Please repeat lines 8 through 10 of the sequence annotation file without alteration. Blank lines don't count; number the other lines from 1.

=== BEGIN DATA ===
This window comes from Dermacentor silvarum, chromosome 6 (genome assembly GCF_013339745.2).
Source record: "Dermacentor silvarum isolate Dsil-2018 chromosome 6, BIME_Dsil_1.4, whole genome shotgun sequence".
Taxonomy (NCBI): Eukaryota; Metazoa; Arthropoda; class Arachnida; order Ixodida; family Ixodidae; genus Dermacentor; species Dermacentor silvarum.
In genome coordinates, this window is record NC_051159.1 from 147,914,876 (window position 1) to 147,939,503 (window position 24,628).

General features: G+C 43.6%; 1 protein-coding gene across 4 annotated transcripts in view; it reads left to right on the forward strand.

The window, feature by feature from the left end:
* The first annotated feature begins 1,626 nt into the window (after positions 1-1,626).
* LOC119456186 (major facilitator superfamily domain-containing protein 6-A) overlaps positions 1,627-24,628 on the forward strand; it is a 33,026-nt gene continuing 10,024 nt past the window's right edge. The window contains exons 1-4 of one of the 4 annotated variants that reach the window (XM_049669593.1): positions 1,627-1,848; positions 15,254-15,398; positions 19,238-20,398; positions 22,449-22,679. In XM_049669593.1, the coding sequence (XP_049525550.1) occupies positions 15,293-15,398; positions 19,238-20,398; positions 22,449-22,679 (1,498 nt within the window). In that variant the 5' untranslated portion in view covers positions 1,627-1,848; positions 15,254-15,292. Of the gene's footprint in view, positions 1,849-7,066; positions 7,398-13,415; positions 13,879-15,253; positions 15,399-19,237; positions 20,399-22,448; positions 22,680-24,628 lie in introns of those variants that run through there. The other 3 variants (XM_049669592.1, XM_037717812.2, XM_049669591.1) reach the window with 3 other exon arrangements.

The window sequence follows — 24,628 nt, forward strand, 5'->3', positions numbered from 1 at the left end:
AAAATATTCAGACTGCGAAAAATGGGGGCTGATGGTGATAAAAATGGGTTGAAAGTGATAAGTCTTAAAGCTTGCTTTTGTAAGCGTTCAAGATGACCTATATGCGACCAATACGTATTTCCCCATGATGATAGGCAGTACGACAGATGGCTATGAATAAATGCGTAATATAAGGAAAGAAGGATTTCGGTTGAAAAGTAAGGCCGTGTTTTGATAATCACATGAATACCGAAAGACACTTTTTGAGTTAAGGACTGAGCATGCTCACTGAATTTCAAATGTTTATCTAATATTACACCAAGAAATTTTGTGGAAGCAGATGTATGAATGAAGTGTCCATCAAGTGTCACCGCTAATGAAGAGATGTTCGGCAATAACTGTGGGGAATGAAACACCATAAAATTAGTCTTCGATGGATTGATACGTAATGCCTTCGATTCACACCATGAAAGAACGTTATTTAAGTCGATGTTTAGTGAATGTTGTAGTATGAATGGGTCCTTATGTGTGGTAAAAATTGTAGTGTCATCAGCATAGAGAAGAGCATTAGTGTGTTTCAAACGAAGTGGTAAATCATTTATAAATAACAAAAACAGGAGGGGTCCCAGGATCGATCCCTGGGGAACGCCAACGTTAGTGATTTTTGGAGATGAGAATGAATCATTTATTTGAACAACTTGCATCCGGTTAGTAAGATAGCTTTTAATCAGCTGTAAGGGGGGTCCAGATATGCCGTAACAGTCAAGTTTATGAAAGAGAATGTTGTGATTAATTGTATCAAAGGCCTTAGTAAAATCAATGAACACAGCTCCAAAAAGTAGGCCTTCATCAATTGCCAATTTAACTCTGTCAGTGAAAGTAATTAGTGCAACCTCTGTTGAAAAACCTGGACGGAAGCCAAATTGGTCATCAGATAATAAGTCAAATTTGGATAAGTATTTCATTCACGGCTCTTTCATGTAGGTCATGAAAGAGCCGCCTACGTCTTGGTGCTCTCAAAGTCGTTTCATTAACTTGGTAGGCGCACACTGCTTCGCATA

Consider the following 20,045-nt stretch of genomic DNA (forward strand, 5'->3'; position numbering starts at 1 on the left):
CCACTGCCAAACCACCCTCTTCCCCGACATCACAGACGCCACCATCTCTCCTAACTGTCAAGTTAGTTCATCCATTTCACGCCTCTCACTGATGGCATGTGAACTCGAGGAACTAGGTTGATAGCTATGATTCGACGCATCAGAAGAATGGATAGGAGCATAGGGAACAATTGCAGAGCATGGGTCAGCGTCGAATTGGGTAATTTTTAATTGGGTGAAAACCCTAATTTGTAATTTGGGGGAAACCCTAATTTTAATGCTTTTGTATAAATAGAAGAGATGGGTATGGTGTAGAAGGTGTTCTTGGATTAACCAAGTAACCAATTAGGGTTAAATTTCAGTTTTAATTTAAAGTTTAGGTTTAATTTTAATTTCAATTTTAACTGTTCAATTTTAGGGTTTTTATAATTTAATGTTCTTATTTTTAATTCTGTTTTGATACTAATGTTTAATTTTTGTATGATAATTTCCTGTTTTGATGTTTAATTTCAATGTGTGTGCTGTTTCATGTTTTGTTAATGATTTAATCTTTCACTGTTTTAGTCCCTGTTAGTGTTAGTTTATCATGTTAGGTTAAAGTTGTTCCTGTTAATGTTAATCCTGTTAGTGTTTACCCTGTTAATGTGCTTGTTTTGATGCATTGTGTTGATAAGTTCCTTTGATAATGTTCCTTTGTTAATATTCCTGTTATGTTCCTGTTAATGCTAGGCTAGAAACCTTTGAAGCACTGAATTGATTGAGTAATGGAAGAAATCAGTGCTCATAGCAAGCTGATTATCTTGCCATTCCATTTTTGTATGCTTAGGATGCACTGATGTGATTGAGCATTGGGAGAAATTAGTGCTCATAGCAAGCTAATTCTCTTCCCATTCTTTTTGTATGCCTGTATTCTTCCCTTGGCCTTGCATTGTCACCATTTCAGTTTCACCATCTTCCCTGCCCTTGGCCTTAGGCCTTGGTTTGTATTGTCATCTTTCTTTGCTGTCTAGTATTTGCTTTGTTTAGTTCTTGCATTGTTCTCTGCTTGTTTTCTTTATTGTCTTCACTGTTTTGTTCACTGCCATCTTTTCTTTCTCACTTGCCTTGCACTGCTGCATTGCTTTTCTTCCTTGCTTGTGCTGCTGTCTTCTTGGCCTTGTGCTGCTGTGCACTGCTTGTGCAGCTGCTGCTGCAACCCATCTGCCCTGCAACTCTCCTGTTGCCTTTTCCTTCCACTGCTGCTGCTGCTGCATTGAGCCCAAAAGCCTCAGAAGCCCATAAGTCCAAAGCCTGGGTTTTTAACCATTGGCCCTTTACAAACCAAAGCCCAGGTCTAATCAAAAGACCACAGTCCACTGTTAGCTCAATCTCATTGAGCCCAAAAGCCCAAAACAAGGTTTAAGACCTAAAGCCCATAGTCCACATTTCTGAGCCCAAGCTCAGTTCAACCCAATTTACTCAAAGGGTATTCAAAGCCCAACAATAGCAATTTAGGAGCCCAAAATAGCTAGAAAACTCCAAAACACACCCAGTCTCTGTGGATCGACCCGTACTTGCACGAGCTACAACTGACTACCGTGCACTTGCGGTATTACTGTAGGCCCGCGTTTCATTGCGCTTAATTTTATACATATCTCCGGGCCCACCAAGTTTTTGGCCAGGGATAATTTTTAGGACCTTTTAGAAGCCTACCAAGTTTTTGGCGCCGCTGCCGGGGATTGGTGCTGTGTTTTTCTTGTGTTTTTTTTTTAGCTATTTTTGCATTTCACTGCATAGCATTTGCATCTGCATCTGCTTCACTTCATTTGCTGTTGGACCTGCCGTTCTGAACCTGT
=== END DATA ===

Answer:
* LOC119456186 (major facilitator superfamily domain-containing protein 6-A) overlaps positions 1,627-24,628 on the forward strand; it is a 33,026-nt gene continuing 10,024 nt past the window's right edge. The window contains exons 1-4 of one of the 4 annotated variants that reach the window (XM_049669593.1): positions 1,627-1,848; positions 15,254-15,398; positions 19,238-20,398; positions 22,449-22,679. In XM_049669593.1, the coding sequence (XP_049525550.1) occupies positions 15,293-15,398; positions 19,238-20,398; positions 22,449-22,679 (1,498 nt within the window). In that variant the 5' untranslated portion in view covers positions 1,627-1,848; positions 15,254-15,292. Of the gene's footprint in view, positions 1,849-7,066; positions 7,398-13,415; positions 13,879-15,253; positions 15,399-19,237; positions 20,399-22,448; positions 22,680-24,628 lie in introns of those variants that run through there. The other 3 variants (XM_049669592.1, XM_037717812.2, XM_049669591.1) reach the window with 3 other exon arrangements.

The window sequence follows — 24,628 nt, forward strand, 5'->3', positions numbered from 1 at the left end:
AAAATATTCAGACTGCGAAAAATGGGGGCTGATGGTGATAAAAATGGGTTGAAAGTGATAAGTCTTAAAGCTTGCTTTTGTAAGCGTTCAAGATGACCTATATGCGACCAATACGTATTTCCCCATGATGATAGGCAGTACGACAGATGGCTATGAATAAATGCGTAATATAAGGAAAGAAGGATTTCGGTTGAAAAGTAAGGCCGTGTTTTGATAATCACATGAATACCGAAAGACACTTTTTGAGTTAAGGACTGAGCATGCTCACTGAATTTCAAATGTTTATCTAATATTACACCAAGAAATTTTGTGGAAGCAGATGTATGAATGAAGTGTCCATCAAGTGTCACCGCTAATGAAGAGATGTTCGGCAATAACTGTGGGGAATGAAACACCATAAAATTAGTCTTCGATGGATTGATACGTAATGCCTTCGATTCACACCATGAAAGAACGTTATTTAAGTCGATGTTTAGTGAATGTTGTAGTATGAATGGGTCCTTATGTGTGGTAAAAATTGTAGTGTCATCAGCATAGAGAAGAGCATTAGTGTGTTTCAAACGAAGTGGTAAATCATTTATAAATAACAAAAACAGGAGGGGTCCCAGGATCGATCCCTGGGGAACGCCAACGTTAGTGATTTTTGGAGATGAGAATGAATCATTTATTTGAACAACTTGCATCCGGTTAGTAAGATAGCTTTTAATCAGCTGTAAGGGGGGTCCAGATATGCCGTAACAGTCAAGTTTATGAAAGAGAATGTTGTGATTAATTGTATCAAAGGCCTTAGTAAAATCAATGAACACAGCTCCAAAAAGTAGGCCTTCATCAATTGCCAATTTAACTCTGTCAGTGAAAGTAATTAGTGCAACCTCTGTTGAAAAACCTGGACGGAAGCCAAATTGGTCATCAGATAATAAGTCAAATTTGGATAAGTATTTCATTCACGGCTCTTTCATGTAGGTCATGAAAGAGCCGCCTACGTCTTGGTGCTCTCAAAGTCGTTTCATTAACTTGGTAGGCGCACACTGCTTCGCATA